ABSTRACT: Status epilepticus is an increasingly recognized public health problem in the United States. Status epilepticus is associated with a high mortality rate that is largely contingent on the duration of the condition before initial treatment, the etiology of the condition, and the age of the patient. Treatment is evolving as new medications become available. Three new preparations--fosphenytoin, rectal diazepam, and parenteral valproate--have implications for the management of status epilepticus. However, randomized controlled trials show that benzodiazepines (in particular, diazepam and lorazepam) should be the initial drug therapy in patients with status epilepticus. Despite the paucity of clinical trials comparing medication regimens for acute seizures, there is broad consensus that immediate diagnosis and treatment are necessary to reduce the morbidity and mortality of this condition. Moreover, investigators have reported that status epilepticus often is not considered in patients with altered consciousness in the intensive care setting. In patients with persistent alteration of consciousness for which there is no clear etiology, physicians should be more quickly prepared to obtain electroencephalography to identify status epilepticus. Physicians should rely on a standardized protocol for management of status epilepticus to improve care for this neurologic emergency.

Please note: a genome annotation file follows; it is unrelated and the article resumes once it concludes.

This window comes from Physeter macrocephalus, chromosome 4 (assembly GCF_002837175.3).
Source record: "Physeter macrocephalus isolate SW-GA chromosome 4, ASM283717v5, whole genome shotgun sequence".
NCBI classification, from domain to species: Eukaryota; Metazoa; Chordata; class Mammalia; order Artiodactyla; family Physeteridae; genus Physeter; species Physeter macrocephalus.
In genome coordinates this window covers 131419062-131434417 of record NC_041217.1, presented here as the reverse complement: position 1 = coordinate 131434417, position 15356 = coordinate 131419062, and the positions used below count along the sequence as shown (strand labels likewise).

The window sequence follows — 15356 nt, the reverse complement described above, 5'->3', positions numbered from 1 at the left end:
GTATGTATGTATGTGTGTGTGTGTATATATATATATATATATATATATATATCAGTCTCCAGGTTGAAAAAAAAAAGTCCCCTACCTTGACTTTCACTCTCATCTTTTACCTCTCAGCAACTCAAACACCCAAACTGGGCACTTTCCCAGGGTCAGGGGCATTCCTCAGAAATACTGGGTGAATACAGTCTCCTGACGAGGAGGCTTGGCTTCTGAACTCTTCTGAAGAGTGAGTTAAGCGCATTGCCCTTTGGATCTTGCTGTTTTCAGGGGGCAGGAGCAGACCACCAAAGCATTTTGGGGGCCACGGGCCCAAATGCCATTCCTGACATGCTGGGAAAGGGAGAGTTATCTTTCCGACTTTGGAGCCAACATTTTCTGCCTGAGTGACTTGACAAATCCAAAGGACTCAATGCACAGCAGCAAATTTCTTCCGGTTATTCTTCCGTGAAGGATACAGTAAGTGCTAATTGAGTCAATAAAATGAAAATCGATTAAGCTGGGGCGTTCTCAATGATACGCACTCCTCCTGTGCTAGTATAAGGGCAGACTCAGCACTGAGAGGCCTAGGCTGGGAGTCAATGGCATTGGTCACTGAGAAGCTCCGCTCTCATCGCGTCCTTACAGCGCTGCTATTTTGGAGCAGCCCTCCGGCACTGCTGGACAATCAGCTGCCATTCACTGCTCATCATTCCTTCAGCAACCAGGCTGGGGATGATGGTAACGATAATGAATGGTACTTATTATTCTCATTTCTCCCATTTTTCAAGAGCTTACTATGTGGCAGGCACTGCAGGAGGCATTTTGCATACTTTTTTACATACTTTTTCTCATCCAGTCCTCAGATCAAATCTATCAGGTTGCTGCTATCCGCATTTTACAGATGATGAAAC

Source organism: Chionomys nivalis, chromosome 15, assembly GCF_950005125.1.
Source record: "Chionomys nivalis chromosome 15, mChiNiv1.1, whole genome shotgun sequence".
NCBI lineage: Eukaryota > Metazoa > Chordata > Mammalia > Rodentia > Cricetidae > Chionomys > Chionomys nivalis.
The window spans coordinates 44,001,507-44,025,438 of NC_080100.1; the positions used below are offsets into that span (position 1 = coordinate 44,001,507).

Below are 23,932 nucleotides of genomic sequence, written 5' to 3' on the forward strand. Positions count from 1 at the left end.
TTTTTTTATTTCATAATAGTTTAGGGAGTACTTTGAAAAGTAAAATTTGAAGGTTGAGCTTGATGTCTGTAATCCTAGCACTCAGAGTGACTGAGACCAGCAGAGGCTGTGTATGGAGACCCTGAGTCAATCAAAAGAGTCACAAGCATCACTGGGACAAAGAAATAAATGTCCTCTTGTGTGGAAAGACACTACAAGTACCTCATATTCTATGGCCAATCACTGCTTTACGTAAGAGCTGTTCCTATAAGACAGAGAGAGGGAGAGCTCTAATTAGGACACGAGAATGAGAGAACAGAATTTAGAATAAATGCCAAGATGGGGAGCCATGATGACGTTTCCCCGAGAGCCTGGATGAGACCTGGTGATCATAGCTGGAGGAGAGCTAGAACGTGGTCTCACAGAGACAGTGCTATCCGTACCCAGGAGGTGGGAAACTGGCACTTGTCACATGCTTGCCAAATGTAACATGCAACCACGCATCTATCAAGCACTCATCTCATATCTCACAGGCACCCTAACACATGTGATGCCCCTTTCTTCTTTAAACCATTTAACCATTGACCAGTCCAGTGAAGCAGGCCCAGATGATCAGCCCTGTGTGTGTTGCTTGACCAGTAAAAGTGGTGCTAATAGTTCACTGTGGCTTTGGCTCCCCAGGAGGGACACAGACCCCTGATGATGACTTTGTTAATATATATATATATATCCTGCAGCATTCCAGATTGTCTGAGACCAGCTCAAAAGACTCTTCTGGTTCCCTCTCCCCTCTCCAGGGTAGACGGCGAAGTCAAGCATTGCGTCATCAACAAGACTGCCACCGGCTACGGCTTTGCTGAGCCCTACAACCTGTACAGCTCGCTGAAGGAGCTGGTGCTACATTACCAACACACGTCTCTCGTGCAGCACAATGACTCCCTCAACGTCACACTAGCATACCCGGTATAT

ABSTRACT: Psychosis may pose a greater challenge than cognitive decline for patients with dementia and their caregivers. The nature and frequency of psychotic symptoms varies over the course of illness, but in most patients, these symptoms occur more often in the later stages of disease. Management of psychosis requires a comprehensive nonpharmacologic and pharmacologic approach, including an accurate assessment of symptoms, awareness of the environment in which they occur, and identification of precipitants and how they affect patients and their caregivers. Nonpharmacologic interventions include counseling the caregiver about the nonintentional nature of the psychotic features and offering coping strategies. Approaches for the patient involve behavior modification; appropriate use of sensory intervention; environmental safety; and maintenance of routines such as providing meals, exercise, and sleep on a consistent basis. Pharmacologic treatments should be governed by a "start low, go slow" philosophy; a monosequential approach is recommended, in which a single agent is titrated until the targeted behavior is reduced, side effects become intolerable, or the maximal dosage is achieved. Atypical antipsychotics have the greatest effectiveness and are best tolerated. Second-line medications include typical antipsychotics for short-term therapy; and, less often, anticonvulsants, acetylcholinesterase inhibitors, antidepressants, and anxiolytics. Goals of treatment should include symptom reduction and preservation of quality of life.